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Highlights in the Charts

By Jenna Tomlinson and Lauren Fardoe


Taste: My Life Through Food by Stanley Tucci


World famous actor Stanley Tucci is no stranger to cooking. The face of Tanqueray gin; author of two cookbooks; food travel series presenter and a self-confessed lover of all things cooking and eating, it seems only fitting that his memoir should be told through the medium of family recipes and stories about food.


However, this is not just another book about food! It is Tucci’s realism and irony that stands out in this book. Don’t get me wrong, the recipes are delicious, but Tucci writes in a way we often don’t see from Hollywood A-listers. He talks about food like most families talk about it: of passed down recipes and shared cooking tips; of tastes that make you relive a certain memory and of favoured restaurants. Tucci writes as if you are at the dinner table in his home, sharing his food.


This unpretentious manner put me at ease. Equating his love of food with his love for family, he talks about places he has eaten and who he has eaten with – sharing celebrity and family names alike. Tucci recalls that he first fell in love with his second wife after she asked for seconds at her sister’s wedding. He recounts a tale of her making roast potatoes for him and his parents for the first time. Her British way of doing this is completely different to his family’s Italian way and the family are baffled by her series of techniques that cause billows of smoke and amass an array of kitchen utensils. When she finally shares them, the family are hooked and it’s almost like he falls in love with her all over again. Haven’t we all felt something like that after an amazing Sunday roast?


Tucci also deals with life’s hardships in his memoir. He recounts his battle with cancer and how it affected him: a tumour at the base of his tongue meant he was tube fed for a while and this begged the question of whether he could enjoy a life without his love of food. He balances the bad with the good (as we all do when reliving memories) and details how this time brought him closer to friends and family.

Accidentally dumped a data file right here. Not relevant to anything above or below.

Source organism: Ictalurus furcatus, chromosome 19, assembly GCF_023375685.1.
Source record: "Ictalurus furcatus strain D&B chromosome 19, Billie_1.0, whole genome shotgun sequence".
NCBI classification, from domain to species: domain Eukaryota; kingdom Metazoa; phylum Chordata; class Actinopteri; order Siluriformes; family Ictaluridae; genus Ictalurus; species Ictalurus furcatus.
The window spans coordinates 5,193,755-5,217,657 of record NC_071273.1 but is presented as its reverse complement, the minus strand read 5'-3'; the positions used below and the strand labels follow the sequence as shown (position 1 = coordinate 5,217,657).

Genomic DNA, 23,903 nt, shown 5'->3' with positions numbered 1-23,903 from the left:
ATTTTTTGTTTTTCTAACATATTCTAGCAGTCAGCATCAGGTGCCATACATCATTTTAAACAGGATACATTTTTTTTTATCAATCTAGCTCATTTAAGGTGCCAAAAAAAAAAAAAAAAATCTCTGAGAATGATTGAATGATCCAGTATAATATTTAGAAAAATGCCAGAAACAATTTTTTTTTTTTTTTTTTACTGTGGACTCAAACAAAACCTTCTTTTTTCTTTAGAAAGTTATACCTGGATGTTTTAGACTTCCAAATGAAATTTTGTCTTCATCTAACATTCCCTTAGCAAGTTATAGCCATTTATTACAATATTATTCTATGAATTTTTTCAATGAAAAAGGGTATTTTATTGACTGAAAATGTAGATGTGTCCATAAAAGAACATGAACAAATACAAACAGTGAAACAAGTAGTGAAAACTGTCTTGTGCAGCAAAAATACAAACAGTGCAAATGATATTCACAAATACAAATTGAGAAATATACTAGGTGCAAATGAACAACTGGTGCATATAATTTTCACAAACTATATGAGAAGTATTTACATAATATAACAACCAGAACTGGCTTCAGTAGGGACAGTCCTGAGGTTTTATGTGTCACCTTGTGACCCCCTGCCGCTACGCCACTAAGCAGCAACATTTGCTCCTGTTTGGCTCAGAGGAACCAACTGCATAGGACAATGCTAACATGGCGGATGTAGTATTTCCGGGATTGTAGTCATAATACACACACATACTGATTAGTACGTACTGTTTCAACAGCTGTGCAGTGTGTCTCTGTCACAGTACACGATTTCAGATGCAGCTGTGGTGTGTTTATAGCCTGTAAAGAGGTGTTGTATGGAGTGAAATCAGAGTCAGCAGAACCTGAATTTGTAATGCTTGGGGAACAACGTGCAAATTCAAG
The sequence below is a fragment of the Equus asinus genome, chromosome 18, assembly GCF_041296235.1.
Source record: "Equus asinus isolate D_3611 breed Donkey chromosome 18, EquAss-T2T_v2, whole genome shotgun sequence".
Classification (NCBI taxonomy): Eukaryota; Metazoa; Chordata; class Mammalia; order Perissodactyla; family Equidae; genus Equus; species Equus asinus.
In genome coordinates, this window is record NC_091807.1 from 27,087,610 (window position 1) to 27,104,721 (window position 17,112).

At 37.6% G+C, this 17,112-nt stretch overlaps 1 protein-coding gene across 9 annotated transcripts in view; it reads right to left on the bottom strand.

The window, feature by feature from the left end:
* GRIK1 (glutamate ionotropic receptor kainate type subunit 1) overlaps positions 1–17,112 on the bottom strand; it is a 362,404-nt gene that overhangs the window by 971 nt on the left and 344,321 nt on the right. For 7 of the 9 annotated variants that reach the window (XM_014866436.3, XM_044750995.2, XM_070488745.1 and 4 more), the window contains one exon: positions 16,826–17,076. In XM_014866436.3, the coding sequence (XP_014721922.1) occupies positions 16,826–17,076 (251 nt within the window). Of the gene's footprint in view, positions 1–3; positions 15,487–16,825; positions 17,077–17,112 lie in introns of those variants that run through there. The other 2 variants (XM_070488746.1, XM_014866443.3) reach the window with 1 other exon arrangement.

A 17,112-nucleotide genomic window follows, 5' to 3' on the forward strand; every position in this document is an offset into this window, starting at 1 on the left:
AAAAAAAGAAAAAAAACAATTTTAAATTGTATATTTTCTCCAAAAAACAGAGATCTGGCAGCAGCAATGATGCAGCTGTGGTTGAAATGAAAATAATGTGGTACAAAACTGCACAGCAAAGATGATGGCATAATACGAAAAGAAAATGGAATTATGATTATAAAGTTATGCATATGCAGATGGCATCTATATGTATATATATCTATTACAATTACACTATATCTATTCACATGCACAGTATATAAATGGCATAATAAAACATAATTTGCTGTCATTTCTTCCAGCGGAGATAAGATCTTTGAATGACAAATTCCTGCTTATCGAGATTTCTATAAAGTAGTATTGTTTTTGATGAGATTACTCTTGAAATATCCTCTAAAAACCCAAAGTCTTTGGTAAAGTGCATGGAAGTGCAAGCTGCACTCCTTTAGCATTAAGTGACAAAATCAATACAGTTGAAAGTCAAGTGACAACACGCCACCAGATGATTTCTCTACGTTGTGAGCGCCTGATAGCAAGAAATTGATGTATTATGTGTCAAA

Overall, the memoir is one that we all would love to write but that really only a few can do so skilfully. Tucci, with his ease and charm, is one of those few. His mix of knowledge and adoration for recipes, ingredients and wine would make him a perfect dinner guest – and it resonates in this book.


Convenience Store Woman by Sayaka Murata


Convenience Store Woman introduces Keiko, a thirty-six-year-old woman whose life solely revolves around the small convenience store where she works part-time. To her, it’s more than a job picked up to make ends meet during university, it is her entire livelihood.


Keiko appears immediately different from her peers – evident in the events of her childhood recounted in the beginning of the novel where her first reaction to finding a dead pet bird is to eat it. This detached, abnormal perspective leads to her attempts throughout her life to fit in to the various identities presented to her as socially acceptable. However, Keiko is immensely practical, taking many social cues from her sister and copying other people’s speech patterns – although not explicitly confirmed in the novel, she displays key neurodivergent characteristics.


In her late thirties, pressure is mounting on Keiko to marry and have children, as many of her friends have already. Murata depicts her attempts to conform, despite her sense of deep contentment in her current position.


Convenience Store Woman predominantly explores self-expression once a job defines your societal role. Keiko is a woman defined by her job, but a person who is entirely fulfilled with that. Murata depicts her as someone who doesn’t know how to be human in the ways other people expect her to be, and therefore as someone who has failed by invisible standards set by outsiders. I feel the novel provides a quirky social commentary on the position of the self within society and a pressure to conform to rigid standards. Keiko’s character is loveable albeit slightly frustrating at times, culminating in a stimulating read which stays with you.


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